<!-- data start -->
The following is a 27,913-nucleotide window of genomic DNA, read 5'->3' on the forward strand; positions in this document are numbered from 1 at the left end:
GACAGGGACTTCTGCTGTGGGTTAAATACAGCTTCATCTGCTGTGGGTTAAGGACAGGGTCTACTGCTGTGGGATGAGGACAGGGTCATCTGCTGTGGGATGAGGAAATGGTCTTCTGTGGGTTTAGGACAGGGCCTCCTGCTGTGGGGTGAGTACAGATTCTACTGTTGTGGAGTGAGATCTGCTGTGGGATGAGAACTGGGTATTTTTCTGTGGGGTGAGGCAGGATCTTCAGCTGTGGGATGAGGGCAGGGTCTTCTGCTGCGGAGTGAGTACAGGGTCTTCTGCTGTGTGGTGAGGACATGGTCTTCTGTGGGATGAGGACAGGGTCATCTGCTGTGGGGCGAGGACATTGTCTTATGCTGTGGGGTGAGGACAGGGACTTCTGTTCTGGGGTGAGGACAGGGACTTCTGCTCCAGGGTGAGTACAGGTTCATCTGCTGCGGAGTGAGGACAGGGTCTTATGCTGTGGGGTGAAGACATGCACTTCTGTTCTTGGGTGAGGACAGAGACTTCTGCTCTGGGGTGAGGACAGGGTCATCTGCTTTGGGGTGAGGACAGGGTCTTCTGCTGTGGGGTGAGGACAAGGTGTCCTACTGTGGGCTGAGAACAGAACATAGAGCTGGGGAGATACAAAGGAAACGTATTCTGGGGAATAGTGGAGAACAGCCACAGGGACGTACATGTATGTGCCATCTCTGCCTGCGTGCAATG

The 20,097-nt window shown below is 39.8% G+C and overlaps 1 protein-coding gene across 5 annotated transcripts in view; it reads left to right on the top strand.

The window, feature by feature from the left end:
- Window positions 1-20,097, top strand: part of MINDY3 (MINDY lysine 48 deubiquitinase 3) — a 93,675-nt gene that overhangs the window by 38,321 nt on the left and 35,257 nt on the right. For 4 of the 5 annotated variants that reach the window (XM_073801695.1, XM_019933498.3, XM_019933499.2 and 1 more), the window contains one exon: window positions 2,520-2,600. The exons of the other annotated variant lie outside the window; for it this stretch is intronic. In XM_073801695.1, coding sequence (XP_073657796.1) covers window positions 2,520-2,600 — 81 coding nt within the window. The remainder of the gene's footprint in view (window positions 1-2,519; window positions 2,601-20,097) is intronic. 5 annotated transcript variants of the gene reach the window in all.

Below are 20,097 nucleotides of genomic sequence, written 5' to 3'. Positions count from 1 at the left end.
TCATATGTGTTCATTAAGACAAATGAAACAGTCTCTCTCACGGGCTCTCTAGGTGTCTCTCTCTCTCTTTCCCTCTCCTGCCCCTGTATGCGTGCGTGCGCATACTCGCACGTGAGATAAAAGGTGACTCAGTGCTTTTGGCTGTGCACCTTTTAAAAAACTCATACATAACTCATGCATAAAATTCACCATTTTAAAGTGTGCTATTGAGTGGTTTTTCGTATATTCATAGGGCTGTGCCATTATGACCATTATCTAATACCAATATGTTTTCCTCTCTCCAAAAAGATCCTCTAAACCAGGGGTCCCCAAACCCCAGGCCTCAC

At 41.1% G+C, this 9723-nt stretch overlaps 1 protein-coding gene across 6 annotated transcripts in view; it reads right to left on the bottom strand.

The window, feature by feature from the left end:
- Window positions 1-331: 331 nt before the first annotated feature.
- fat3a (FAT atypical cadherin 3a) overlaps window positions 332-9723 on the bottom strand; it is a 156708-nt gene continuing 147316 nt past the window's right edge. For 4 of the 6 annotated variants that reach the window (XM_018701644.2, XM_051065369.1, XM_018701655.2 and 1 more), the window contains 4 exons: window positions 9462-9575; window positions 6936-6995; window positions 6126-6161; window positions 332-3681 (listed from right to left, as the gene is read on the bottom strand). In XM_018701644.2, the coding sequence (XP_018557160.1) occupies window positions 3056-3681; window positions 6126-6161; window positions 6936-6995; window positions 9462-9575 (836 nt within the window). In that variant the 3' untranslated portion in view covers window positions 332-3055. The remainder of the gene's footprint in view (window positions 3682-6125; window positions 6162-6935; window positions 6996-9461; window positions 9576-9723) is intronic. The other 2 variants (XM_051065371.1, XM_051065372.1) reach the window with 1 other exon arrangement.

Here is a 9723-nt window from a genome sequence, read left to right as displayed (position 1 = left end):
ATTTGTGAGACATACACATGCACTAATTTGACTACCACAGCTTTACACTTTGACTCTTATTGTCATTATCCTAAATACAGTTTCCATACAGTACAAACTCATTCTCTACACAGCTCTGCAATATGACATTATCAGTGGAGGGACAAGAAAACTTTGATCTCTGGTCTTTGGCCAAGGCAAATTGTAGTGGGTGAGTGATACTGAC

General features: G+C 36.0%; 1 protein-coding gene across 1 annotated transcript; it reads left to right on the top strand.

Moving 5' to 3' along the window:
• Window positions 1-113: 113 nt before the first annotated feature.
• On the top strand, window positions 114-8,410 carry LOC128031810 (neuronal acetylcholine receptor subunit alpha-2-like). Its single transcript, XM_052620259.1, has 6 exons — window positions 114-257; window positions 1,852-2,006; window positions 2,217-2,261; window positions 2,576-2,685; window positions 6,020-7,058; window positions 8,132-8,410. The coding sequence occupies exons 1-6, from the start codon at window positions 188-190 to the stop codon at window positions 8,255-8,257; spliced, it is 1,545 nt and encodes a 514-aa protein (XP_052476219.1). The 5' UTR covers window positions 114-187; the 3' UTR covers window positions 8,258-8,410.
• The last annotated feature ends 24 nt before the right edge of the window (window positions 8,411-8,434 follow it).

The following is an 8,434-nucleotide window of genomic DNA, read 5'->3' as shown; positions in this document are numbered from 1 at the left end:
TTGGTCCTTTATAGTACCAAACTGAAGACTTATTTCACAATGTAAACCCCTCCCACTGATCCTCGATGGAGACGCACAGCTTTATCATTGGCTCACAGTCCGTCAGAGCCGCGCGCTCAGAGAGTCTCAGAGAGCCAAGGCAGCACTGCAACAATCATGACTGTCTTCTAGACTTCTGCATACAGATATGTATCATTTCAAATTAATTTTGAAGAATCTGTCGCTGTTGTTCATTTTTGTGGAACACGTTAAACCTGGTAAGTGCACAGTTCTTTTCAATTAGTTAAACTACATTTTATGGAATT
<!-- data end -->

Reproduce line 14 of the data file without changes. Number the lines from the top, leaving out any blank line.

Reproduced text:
General features: G+C 36.0%; 1 protein-coding gene across 1 annotated transcript; it reads left to right on the top strand.